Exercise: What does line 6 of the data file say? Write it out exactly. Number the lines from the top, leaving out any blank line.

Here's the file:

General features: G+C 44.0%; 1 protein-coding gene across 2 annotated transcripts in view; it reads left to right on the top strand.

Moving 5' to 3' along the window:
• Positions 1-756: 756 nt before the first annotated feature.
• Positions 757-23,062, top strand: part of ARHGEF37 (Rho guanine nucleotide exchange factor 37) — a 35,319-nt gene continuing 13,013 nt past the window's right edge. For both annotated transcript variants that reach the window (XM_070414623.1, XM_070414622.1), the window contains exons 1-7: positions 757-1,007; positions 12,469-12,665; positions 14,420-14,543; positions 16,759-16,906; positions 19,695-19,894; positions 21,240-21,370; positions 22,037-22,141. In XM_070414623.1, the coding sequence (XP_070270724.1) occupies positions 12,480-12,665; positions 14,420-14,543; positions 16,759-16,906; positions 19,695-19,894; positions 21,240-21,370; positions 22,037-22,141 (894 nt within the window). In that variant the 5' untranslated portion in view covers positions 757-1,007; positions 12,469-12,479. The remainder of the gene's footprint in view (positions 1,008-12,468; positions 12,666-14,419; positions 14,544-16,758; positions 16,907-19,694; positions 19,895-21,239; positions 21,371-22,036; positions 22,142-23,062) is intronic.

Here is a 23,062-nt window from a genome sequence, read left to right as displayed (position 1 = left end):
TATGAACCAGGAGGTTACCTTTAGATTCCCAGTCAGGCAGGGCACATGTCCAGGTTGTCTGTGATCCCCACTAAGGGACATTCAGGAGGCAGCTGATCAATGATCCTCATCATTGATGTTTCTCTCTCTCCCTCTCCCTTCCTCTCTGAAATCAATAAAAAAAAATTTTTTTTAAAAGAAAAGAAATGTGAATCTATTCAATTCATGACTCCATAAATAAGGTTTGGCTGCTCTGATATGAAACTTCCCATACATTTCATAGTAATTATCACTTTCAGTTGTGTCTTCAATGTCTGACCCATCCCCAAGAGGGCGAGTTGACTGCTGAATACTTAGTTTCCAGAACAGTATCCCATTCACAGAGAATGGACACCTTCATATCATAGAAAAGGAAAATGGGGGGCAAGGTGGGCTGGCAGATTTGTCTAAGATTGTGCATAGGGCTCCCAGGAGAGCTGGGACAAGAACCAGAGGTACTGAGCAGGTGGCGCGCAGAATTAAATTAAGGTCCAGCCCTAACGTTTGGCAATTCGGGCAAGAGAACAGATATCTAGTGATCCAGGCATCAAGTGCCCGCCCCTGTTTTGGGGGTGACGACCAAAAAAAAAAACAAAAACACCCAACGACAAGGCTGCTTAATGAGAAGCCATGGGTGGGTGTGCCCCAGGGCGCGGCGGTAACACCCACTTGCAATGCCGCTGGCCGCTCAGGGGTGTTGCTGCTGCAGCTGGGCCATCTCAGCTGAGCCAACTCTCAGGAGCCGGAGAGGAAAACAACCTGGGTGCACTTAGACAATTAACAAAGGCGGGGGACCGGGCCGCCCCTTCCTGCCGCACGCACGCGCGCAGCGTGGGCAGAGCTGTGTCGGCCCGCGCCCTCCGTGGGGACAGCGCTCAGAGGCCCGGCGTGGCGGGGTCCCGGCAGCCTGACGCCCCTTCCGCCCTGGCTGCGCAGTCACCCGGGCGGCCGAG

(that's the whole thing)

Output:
TATGAACCAGGAGGTTACCTTTAGATTCCCAGTCAGGCAGGGCACATGTCCAGGTTGTCTGTGATCCCCACTAAGGGACATTCAGGAGGCAGCTGATCAATGATCCTCATCATTGATGTTTCTCTCTCTCCCTCTCCCTTCCTCTCTGAAATCAATAAAAAAAAATTTTTTTTAAAAGAAAAGAAATGTGAATCTATTCAATTCATGACTCCATAAATAAGGTTTGGCTGCTCTGATATGAAACTTCCCATACATTTCATAGTAATTATCACTTTCAGTTGTGTCTTCAATGTCTGACCCATCCCCAAGAGGGCGAGTTGACTGCTGAATACTTAGTTTCCAGAACAGTATCCCATTCACAGAGAATGGACACCTTCATATCATAGAAAAGGAAAATGGGGGGCAAGGTGGGCTGGCAGATTTGTCTAAGATTGTGCATAGGGCTCCCAGGAGAGCTGGGACAAGAACCAGAGGTACTGAGCAGGTGGCGCGCAGAATTAAATTAAGGTCCAGCCCTAACGTTTGGCAATTCGGGCAAGAGAACAGATATCTAGTGATCCAGGCATCAAGTGCCCGCCCCTGTTTTGGGGGTGACGACCAAAAAAAAAAACAAAAACACCCAACGACAAGGCTGCTTAATGAGAAGCCATGGGTGGGTGTGCCCCAGGGCGCGGCGGTAACACCCACTTGCAATGCCGCTGGCCGCTCAGGGGTGTTGCTGCTGCAGCTGGGCCATCTCAGCTGAGCCAACTCTCAGGAGCCGGAGAGGAAAACAACCTGGGTGCACTTAGACAATTAACAAAGGCGGGGGACCGGGCCGCCCCTTCCTGCCGCACGCACGCGCGCAGCGTGGGCAGAGCTGTGTCGGCCCGCGCCCTCCGTGGGGACAGCGCTCAGAGGCCCGGCGTGGCGGGGTCCCGGCAGCCTGACGCCCCTTCCGCCCTGGCTGCGCAGTCACCCGGGCGGCCGAG